A Delta Airlines flight that dumped 15,000 gallons of jet fuel onto multiple people, schools and buildings in the Los Angeles area during an emergency landing is facing a civil lawsuit and violations.
Four teachers at the Park Avenue Elementary School were outside with their students last Tuesday when they noticed a plane flying at a very low altitude.
"I began to feel drops of jet fuel raining from the sky. My students thought it was rain," one of the four educators, who requested to remain anonymous, said at a press conference held on Friday by their attorney Gloria Allred. "Then the liquid overwhelmed our eyes, mouths, nose, lungs and skin. My students began screaming and crying because their eyes and skin were burning."
That flight was headed to Shanghai, China, from Los Angeles International Airport when an in-flight emergency occurred and caused the plane to return to the runway.
During the landing, the pilot was specifically asked by the Air Traffic Control System Command Center if there was a need to dump fuel in order to lighten the weight.
"The pilot replied by saying 'negative...we've got it under control.' Had the pilot notified (air traffic control), the flight would have been directed to a location and altitude that fuel could be safely dumped," said Allred, who is suing the airline for negligence.
Delta said it is concerned that some students were impacted.
"The aircraft landed safely after a release of fuel, which was required as part of normal procedure to reach a safe landing weight," the airline said in a statement. "We are in touch with Los Angeles World Airports and the LA County Fire Department and share concerns regarding reported minor injuries to adults and children at a school in the area."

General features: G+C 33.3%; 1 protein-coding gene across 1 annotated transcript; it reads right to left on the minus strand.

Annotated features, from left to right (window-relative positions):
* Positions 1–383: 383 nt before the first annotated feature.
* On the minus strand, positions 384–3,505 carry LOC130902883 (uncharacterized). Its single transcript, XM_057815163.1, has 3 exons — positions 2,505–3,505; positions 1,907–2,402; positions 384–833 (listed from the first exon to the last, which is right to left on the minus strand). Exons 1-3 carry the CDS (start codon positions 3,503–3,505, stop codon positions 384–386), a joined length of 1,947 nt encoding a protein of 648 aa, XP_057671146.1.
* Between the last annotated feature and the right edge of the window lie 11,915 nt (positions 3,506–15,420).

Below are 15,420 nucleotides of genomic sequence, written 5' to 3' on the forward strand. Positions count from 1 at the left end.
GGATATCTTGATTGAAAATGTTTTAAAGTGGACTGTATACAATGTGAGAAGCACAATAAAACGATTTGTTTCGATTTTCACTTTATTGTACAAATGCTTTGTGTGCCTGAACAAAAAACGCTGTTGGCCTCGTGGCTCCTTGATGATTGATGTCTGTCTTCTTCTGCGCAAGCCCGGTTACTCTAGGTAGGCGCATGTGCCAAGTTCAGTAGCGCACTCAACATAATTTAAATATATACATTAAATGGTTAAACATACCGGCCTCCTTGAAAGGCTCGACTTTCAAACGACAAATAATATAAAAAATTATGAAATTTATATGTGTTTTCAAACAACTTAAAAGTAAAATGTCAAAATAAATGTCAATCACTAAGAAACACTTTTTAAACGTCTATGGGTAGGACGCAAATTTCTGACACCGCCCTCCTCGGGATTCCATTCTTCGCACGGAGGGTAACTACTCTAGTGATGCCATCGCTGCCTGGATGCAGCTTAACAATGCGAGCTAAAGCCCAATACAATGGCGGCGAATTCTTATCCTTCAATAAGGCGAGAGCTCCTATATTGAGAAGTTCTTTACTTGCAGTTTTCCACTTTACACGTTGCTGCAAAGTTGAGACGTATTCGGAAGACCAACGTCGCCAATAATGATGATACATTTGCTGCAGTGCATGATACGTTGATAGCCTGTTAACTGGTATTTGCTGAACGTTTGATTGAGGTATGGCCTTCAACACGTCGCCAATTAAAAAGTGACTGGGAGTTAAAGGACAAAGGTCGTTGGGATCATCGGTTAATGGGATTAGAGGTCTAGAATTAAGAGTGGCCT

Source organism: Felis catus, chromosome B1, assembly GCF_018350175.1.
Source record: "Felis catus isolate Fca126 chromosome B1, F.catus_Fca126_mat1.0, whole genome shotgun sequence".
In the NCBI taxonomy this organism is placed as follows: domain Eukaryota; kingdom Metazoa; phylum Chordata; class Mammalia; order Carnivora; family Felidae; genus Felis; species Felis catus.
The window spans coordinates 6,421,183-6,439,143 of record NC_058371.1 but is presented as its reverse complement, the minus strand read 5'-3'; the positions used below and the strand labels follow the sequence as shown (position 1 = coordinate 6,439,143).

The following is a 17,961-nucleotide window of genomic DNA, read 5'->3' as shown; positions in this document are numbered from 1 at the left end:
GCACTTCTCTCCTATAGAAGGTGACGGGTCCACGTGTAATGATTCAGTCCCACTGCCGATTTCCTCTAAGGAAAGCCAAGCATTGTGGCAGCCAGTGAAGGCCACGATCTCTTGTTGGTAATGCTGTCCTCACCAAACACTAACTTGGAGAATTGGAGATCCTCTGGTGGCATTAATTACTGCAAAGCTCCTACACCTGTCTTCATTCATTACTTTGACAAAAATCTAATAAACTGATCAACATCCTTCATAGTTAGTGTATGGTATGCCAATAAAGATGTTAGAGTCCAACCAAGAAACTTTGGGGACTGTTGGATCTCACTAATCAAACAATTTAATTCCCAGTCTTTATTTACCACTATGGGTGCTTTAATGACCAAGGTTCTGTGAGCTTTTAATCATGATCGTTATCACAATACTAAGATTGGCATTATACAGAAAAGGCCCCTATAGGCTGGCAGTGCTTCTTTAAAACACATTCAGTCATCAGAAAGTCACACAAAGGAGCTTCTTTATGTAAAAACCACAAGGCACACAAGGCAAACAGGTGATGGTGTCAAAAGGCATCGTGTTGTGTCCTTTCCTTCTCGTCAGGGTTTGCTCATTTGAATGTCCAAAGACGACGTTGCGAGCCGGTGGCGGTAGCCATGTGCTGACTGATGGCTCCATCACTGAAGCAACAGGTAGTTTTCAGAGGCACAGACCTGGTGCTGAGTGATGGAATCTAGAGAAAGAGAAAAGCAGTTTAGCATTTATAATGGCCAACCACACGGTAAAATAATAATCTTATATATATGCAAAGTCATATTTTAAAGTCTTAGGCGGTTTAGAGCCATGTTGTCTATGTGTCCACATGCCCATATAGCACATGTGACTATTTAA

The lawsuit also claims that the coating from the fuel caused the victims to feel sick, dizzy and nauseous. It also, according to the suit, caused severe discomfort that required medical attention and severe emotional distress -- might produce health consequences in the future.
"We are all very experienced teachers, but we are not equipped to deal with this level of hazard and contamination," the teacher said.
Allred expects to add more plaintiffs to the lawsuit and Delta said it's not commenting more at this time.
"I can confirm that we have opened an internal investigation, but will be declining further comment due to pending litigation," Delta spokesperson Drake Castañeda told ABC News.
"As part of its emergency landing, 15,000 gallons of jet fuel in the form of mist was released into the atmosphere impacting multiple areas of Los Angeles" including multiple schools within the Los Angeles Unified School District, the Cudahy Public Library, and two schools within the El Rancho Unified School District, according to a statement by the South Coast Air Quality Management District (South AQMD).
South AQMD issued a Notice of Violation to Delta Airlines on Friday for causing a "public nuisance in violation of the agency’s Rule 402 and California Health and Safety Code Section 41700."
If no settlement is reached, a civil lawsuit may ultimately be filed in superior court, the agency said.
Authorities said Los Angeles County Fire Department assisted 44 total patients and Los Angeles City Fire Department saw 16 patients, but none were taken to the hospital, authorities said.